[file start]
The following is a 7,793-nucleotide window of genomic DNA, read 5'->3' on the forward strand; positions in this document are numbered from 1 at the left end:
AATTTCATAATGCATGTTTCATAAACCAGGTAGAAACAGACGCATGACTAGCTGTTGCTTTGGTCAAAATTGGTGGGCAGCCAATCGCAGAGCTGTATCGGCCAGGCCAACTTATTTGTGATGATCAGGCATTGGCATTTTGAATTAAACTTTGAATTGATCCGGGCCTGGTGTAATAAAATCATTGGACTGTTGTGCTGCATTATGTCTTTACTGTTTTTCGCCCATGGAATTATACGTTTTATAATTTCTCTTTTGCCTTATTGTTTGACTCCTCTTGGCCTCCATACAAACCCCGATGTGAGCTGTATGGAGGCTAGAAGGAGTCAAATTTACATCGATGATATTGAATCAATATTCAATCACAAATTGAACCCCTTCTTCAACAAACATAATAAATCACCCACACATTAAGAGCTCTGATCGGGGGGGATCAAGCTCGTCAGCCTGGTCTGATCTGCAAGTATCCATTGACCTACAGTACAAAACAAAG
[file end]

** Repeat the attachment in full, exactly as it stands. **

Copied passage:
The following is a 7,793-nucleotide window of genomic DNA, read 5'->3' on the forward strand; positions in this document are numbered from 1 at the left end:
AATTTCATAATGCATGTTTCATAAACCAGGTAGAAACAGACGCATGACTAGCTGTTGCTTTGGTCAAAATTGGTGGGCAGCCAATCGCAGAGCTGTATCGGCCAGGCCAACTTATTTGTGATGATCAGGCATTGGCATTTTGAATTAAACTTTGAATTGATCCGGGCCTGGTGTAATAAAATCATTGGACTGTTGTGCTGCATTATGTCTTTACTGTTTTTCGCCCATGGAATTATACGTTTTATAATTTCTCTTTTGCCTTATTGTTTGACTCCTCTTGGCCTCCATACAAACCCCGATGTGAGCTGTATGGAGGCTAGAAGGAGTCAAATTTACATCGATGATATTGAATCAATATTCAATCACAAATTGAACCCCTTCTTCAACAAACATAATAAATCACCCACACATTAAGAGCTCTGATCGGGGGGGATCAAGCTCGTCAGCCTGGTCTGATCTGCAAGTATCCATTGACCTACAGTACAAAACAAAG